As social media becomes more and more ubiquitous, it changes how companies do business. Those who stay on top of the trends can use social networks as a powerful marketing tool, while those who don’t are getting left behind. For the travel and hospitality industry, social media is reshaping the way customers book travel in ways both big and small.
The three main ways that social media and onsite travel booking collide are inspiration, reviews and customer service. We rounded up some interesting statistics on how social networks are impacting the industry, along with some ways to harness their power and grow your digital footprint—and your bottom line.
According to a 2014 study by Google, 83% of leisure travelers use social networking, video, or photo sites for online sources of inspiration. If you want to increase your booking, you need to be a place where users turn to find that inspiration. Here are a few ways to showcase your destination or services:
- Video: Create videos that showcase your hotel, service or city for YouTube, Vine or Periscope. They don’t have to be big-budget—they just have to get users excited about travel.
- Photos: Make sure your website includes breathtaking photography of local scenery, food, architecture and design. Post them on photo sharing sites like Instagram, Pinterest and Snapchat.
- Content: Create relevant, shareable content for your website that will get you some traction on Facebook, Twitter or LinkedIn. You can include destination-specific content (10 Reasons You Absolutely Must Visit Savannah in the Spring), consumer news (Study Highlights the #1 Mistake Most Travelers Make) or industry information (5 Travel Predictions for 2015).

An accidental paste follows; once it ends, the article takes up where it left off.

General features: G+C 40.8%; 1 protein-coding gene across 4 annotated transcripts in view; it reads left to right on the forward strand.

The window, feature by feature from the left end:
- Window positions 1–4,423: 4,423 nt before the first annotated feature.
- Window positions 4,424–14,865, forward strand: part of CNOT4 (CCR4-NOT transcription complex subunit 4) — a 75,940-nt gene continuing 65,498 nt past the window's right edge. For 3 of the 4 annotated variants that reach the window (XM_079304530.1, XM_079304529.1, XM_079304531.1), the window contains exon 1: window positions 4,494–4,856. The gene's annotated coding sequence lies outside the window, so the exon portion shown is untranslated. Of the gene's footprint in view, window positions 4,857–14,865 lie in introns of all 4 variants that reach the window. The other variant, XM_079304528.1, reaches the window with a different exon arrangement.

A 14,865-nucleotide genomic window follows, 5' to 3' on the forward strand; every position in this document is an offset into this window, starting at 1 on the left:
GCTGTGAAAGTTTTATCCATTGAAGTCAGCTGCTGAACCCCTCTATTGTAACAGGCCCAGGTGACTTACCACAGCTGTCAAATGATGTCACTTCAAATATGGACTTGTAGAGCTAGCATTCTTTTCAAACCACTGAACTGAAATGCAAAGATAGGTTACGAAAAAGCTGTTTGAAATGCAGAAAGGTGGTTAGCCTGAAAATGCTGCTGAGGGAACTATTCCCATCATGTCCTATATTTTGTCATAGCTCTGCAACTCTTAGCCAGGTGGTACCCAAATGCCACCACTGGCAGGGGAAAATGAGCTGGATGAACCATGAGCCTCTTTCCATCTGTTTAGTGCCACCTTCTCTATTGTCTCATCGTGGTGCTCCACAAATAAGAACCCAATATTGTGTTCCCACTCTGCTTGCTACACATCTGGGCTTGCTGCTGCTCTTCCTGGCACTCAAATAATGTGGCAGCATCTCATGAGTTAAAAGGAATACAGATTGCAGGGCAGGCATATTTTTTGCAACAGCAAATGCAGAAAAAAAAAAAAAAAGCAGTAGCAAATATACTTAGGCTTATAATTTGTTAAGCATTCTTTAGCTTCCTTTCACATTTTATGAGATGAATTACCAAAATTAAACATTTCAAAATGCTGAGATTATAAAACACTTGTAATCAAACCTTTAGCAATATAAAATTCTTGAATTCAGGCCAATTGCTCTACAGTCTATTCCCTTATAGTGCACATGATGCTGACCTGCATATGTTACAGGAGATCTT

Make sure all of that inspirational content is easily shareable, so travelers and would-be travelers alike will see it. Social share buttons help to grow brand awareness and website traffic, which will ultimately lead to more onsite bookings.
Ratings and Reviews
If you aren’t paying attention to your online reviews, consider this statistic: one recent study showed that 88% of consumers trust online reviews as much as personal recommendations. That’s an enormous number! Travelers are turning to websites like Yelp and Trip Advisor before making booking decisions, so it’s important to know—and respond to—what’s being said about your brand. Here’s how to manage your reputation on online review sites:
- If the review is positive, reply and thank the reviewer. You obviously can’t do this if you have thousands of reviews, but if you choose even a few thoughtful or popular reviews to respond to, it will show potential travelers that you’re thankful for your customers.
- If the review is negative, apologize and offer to fix it—even if you’re not at fault. So many businesses react negatively to bad reviews, and sometimes, those reactions go viral. A rant toward a customer can hurt the reputation of a business owner, so always take the high road. Plus, it will let potential customers know that you care about their experience.
- If the reviews are overwhelmingly negative, see how you can improve. Let some or all of reviewers know that you’re either working on or have fixed the problem, and what actions you’re taking. Offer them a make-good to try your business again. This will reflect positively on your brand to those reading the reviews.